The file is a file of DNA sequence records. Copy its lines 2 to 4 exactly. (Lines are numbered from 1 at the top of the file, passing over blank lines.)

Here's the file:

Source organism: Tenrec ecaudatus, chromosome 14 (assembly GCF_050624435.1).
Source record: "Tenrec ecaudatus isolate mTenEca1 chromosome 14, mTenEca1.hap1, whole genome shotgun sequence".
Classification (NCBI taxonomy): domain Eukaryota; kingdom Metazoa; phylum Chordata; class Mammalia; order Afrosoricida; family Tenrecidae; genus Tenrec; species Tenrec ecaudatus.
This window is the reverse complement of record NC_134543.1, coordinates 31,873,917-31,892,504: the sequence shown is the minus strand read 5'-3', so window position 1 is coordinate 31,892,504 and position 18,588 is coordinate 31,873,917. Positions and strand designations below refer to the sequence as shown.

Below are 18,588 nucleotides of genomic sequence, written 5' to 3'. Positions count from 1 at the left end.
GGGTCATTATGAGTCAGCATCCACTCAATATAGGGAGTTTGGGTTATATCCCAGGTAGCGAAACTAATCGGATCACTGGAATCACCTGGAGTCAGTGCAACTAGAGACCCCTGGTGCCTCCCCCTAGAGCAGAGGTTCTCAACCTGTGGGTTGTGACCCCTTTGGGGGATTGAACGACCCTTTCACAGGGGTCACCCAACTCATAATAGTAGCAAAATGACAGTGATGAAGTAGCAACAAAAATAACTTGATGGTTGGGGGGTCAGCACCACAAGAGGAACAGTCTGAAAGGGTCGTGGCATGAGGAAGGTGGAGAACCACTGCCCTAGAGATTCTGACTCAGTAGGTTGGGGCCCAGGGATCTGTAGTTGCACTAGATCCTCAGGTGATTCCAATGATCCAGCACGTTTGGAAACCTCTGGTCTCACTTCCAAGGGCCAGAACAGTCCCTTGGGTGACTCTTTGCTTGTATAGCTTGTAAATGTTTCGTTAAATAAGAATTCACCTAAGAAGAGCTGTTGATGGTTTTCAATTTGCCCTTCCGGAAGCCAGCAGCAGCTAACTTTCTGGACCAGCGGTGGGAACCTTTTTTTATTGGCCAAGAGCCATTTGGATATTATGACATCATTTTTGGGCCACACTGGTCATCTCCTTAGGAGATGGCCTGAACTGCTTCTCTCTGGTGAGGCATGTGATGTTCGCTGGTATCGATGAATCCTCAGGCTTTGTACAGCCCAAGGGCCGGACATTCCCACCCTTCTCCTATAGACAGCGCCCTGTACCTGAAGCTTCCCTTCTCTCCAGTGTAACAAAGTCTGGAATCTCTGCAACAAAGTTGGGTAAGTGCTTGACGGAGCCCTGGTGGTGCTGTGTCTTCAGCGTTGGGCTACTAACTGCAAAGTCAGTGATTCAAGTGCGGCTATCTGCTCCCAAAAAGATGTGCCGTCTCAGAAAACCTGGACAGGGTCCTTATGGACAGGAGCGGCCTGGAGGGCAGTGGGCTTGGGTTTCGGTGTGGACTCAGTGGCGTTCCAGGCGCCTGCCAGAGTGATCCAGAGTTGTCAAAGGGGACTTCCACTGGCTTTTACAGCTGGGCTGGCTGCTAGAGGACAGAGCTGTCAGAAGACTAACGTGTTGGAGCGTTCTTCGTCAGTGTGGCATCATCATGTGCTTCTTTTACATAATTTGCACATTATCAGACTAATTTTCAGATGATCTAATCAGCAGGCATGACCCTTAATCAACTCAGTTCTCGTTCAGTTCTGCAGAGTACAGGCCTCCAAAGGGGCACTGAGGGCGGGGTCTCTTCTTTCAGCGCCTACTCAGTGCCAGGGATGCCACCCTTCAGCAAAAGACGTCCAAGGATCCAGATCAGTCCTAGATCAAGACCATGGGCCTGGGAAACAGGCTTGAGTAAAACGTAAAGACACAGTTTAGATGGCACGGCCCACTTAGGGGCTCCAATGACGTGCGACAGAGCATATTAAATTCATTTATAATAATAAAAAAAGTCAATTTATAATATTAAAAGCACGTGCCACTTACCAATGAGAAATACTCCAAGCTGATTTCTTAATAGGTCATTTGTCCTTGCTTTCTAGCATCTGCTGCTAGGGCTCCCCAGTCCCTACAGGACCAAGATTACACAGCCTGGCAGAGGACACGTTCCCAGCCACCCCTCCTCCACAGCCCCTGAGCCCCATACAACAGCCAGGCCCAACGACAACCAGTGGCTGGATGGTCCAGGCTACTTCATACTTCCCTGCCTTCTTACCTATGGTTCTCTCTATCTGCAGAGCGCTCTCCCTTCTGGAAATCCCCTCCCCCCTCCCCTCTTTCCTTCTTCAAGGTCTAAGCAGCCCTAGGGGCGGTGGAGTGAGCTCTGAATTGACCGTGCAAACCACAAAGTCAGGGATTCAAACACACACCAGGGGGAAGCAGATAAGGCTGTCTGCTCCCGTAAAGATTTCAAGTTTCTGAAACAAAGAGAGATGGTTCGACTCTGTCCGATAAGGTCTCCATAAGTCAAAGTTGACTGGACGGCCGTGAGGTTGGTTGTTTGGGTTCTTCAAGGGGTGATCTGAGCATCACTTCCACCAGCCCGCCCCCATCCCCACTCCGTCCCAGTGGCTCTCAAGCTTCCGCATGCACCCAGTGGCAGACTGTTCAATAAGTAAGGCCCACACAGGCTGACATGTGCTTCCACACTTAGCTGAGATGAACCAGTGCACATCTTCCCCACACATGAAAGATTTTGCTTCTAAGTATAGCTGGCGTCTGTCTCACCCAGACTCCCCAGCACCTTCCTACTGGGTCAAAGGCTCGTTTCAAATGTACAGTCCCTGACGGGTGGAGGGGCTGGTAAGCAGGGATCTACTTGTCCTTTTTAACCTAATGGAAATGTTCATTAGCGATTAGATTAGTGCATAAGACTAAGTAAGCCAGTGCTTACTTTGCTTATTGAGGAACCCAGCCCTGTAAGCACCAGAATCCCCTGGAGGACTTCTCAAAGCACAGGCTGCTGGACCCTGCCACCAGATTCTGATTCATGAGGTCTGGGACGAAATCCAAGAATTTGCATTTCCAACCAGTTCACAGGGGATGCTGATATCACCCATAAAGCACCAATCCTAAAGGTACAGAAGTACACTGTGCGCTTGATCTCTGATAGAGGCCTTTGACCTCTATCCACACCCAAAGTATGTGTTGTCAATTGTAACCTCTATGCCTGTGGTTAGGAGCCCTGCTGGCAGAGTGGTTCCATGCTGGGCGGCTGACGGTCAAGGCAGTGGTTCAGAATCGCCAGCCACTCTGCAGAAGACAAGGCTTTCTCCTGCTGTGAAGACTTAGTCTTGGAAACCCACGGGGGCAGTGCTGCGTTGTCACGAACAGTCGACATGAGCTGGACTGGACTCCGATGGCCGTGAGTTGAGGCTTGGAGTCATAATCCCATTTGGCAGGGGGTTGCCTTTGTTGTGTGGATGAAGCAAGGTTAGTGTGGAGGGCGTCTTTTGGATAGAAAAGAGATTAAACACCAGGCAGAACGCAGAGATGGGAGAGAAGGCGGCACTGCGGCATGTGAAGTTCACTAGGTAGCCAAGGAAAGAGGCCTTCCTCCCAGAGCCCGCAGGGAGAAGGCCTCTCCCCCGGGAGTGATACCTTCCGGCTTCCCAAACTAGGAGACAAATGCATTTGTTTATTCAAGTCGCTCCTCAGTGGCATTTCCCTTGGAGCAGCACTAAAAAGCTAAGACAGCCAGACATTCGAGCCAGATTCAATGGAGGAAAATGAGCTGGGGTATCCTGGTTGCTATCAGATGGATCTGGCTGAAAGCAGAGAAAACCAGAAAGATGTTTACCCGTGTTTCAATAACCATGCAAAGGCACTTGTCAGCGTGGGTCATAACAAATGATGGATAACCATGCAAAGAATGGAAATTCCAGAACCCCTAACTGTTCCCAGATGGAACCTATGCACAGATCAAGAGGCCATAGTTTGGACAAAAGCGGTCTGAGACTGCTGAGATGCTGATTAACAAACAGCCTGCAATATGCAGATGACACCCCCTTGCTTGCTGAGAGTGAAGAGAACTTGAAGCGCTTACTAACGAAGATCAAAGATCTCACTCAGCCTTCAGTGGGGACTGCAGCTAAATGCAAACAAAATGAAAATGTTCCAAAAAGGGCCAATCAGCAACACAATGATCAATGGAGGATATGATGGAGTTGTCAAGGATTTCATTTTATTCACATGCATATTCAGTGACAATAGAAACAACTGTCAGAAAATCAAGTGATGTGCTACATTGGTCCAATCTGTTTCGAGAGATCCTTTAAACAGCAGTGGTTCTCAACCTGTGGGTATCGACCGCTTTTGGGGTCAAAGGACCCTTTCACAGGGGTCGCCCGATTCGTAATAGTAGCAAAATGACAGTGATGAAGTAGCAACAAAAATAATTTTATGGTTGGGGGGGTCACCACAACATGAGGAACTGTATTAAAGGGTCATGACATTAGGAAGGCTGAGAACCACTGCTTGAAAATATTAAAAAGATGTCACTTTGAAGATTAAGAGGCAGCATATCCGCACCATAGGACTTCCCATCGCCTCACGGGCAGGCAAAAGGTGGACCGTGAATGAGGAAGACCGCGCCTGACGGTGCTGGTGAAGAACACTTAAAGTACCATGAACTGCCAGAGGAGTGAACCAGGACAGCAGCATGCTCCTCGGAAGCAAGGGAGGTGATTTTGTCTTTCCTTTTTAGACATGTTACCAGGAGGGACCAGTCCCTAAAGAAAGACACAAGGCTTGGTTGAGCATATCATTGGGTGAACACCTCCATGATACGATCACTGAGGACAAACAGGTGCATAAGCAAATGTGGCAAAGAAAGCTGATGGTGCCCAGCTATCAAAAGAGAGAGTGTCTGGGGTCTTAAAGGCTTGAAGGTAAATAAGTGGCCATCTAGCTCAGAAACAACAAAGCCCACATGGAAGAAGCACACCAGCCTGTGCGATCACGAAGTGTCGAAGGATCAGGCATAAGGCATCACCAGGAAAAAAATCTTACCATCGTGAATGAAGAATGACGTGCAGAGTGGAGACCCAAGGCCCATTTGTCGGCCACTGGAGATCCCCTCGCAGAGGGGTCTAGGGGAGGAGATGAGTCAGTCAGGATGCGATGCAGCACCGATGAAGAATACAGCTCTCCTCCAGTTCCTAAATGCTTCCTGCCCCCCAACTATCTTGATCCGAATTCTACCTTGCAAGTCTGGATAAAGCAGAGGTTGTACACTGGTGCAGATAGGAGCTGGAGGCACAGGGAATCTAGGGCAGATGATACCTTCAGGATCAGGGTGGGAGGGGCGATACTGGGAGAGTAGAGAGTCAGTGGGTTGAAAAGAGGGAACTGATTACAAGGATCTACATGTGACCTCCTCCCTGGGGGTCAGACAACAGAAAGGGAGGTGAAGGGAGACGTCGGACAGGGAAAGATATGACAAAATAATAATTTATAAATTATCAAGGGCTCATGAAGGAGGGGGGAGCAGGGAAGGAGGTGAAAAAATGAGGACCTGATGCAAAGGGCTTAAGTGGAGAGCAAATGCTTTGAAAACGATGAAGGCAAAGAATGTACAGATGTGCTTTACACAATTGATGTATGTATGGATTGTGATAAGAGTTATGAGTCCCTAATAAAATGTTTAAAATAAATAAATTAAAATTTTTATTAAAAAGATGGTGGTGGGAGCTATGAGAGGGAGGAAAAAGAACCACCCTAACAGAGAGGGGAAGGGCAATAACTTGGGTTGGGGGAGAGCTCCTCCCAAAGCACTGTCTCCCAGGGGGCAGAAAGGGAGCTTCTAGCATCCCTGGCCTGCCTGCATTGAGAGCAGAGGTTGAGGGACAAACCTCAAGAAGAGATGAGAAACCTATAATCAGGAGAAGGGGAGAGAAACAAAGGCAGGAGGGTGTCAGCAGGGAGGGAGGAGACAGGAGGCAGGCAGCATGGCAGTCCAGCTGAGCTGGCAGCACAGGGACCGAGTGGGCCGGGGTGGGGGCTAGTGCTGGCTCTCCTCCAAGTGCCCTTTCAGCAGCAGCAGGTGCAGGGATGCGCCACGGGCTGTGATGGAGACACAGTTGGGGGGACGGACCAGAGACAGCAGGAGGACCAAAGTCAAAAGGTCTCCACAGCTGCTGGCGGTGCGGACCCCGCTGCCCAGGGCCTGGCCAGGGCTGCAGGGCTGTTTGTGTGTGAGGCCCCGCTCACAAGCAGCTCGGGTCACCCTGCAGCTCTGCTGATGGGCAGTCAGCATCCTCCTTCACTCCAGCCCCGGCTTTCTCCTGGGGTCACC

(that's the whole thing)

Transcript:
Source record: "Tenrec ecaudatus isolate mTenEca1 chromosome 14, mTenEca1.hap1, whole genome shotgun sequence".
Classification (NCBI taxonomy): domain Eukaryota; kingdom Metazoa; phylum Chordata; class Mammalia; order Afrosoricida; family Tenrecidae; genus Tenrec; species Tenrec ecaudatus.
This window is the reverse complement of record NC_134543.1, coordinates 31,873,917-31,892,504: the sequence shown is the minus strand read 5'-3', so window position 1 is coordinate 31,892,504 and position 18,588 is coordinate 31,873,917. Positions and strand designations below refer to the sequence as shown.